Closing the Gap and Reconciliation

Labor is committed to the Uluru Statement in full, this includes a First Nations voice to the parliament enshrined in the constitution, as well as a national process for Treaty-making and Truth-telling; strengthen economic and job opportunities for First Nations people; and empower First Nations people in caring for land and water.

On 5 August 2021, the Prime Minister delivered the latest Closing the Gap update. Sadly, and unsurprisingly, the data shows that the disparity and disadvantage persists.

For eight long years, the Government has shunted its responsibility for progress on Closing the Gap to states and territories; on future parliaments and future generations.

The Prime Minister promises a new approach, but the question is, is this new money, or is this another shiny new announcement from existing funds. This is Government that always misses the mark when it comes to delivery.

Listening to and empowering First Nations people will be at the very core of Labor’s approach to Closing the Gap and Reconciliation.


A First Nations voice to parliament

In May 2017, First Nations leaders and representatives gathered at Uluru to deliver the Uluru Statement from the Heart: the reasonable and generous ask from First Australians for a constitutionally enshrined First Nations voice to the parliament; and national processes for Treaty or agreement making, and Truth-Telling.

Labor is committed to the self determination of First Nations people. A voice to the parliament will empower First Nations Australians to have a greater say in the decisions, laws and policies that affect them.

Enshrining it in the constitution will ensure that it can provide frank and candid advice to our nation’s lawmakers, safe and secure from the whims of the government of the day.

If we want to see real and lasting progress in closing the gap and reconciliation, we need to place First Nations people at the centre of decision making on the issues that affect them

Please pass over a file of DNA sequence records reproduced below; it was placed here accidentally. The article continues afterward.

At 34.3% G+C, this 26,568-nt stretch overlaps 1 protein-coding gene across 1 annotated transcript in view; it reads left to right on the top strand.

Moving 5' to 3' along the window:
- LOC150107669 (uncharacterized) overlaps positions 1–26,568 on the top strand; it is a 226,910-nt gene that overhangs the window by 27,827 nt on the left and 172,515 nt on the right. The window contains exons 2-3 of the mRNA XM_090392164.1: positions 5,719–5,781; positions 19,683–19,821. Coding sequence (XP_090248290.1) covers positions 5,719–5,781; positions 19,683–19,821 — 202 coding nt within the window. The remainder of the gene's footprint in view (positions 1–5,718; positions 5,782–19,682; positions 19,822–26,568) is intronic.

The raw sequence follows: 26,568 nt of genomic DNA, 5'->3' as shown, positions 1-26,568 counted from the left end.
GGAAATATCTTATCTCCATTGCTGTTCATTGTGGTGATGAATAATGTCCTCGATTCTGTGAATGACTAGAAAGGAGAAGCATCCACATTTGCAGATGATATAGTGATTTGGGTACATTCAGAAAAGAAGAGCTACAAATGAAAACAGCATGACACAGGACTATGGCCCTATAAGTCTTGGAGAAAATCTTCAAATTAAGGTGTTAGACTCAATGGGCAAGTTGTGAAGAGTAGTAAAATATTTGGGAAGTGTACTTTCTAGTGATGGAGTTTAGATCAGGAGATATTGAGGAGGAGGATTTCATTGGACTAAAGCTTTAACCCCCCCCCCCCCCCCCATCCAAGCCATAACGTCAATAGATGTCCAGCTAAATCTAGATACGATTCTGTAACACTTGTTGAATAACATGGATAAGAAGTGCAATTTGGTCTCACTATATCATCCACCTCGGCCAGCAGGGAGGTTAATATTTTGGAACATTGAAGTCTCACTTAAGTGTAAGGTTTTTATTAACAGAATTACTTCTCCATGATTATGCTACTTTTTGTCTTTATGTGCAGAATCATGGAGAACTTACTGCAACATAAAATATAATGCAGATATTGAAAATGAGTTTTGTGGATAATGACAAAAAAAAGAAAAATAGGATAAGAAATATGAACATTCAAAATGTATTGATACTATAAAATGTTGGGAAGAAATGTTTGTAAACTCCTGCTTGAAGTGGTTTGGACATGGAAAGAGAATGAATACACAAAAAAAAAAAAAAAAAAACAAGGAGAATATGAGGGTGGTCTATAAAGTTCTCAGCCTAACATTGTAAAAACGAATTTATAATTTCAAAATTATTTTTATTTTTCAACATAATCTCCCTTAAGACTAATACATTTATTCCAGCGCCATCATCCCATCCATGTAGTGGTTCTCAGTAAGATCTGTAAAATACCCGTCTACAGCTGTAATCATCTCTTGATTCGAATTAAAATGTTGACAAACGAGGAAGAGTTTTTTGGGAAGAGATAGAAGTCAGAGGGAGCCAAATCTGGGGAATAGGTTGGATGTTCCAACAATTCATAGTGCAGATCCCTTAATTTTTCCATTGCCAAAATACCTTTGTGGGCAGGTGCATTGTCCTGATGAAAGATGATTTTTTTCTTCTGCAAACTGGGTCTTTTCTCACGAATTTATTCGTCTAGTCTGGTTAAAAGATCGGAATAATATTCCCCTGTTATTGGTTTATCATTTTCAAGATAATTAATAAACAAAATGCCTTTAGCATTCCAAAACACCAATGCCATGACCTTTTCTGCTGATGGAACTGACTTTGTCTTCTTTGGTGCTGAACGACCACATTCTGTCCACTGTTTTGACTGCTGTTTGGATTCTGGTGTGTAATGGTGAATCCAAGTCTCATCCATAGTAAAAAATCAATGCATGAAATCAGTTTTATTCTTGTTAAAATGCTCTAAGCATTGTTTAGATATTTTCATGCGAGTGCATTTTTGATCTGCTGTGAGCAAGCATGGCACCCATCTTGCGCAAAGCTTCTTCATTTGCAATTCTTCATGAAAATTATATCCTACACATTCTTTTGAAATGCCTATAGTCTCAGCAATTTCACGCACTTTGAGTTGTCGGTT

Delivering Treaty & Truth: fulfilling the promise of Uluru

If we want to understand the challenges of the present, we must understand their roots in past trauma. There can be no real progress on Closing the Gap and there can be no Reconciliation without Treaty and Truth-Telling. 

The Uluru Statement called for a national process of Treaty and Truth-Telling overseen by a Makarrata Commission, along with a constitutionally enshrined voice to the parliament.

Labor is committed to the Uluru Statement in full. Labor is committing to establish a Makarrata Commission as a matter of priority. 

The Commission’s oversight of Truth-Telling would include inquiring into matters of national significance, from colonisation to present day, as well as supporting local Truth-Telling projects with local government and community organisations. 

The Commission’s oversight of Treaty would include developing a framework for federal treaty-making, taking into account existing state and territory processes. 

A clear and accurate telling of Australia’s story is essential for us to reach our full potential as a nation.

It will help us better understand and explain the causes of inequality and injustice, and let us work together to fix them in the future. 


Strengthening First Nations economic and job opportunities

The disparity in First Nations employment outcomes is interconnected to other quality of life outcomes such as health, education and housing. Address economic inequality, and we can truly begin to address structural disadvantage more broadly.

This is why an Albanese Labor Government will strengthen economic and job opportunities for First Nations people and communities.  

Labor will lead by example and commit to a target of increasing First Nations employment in the Australian Public Service from 3.4 per cent currently to five per cent by 2030. 

Labor will build on the good work of Australia’s largest employers and support them in bolstering their First Nations workforces, including through the introduction of public reporting for Australia’s 200 largest employers. 

Labor will support and protect First Nations jobs and businesses that rely on First Nations art, culture and intellectual property, including getting on with a Productivity Commission inquiry into the value and structure of the current market for First Nations arts and crafts. 

Labor will support inclusive growth for Indigenous-owned businesses in both domestic and international trade.

And Labor is committed to scrapping the Community Development Program and developing a new remote jobs program in partnership with First Nations people and communities. 


Empowering First Nations people & caring for our land and waters 

First Nations peoples have authority, knowledge and experience derived from many millennia of custodianship over land and water. 

Labor will double the number of Indigenous Rangers – who play a vital role in the restoration and preservation of land and water – to 3,800 jobs by the end of the decade. 

Labor will boost funding for management of Indigenous Protected Areas (IPAs), providing $10 million each year. 

And Labor will deliver the $40 million of cultural water promised in 2018 but not yet delivered by the Morrison Government.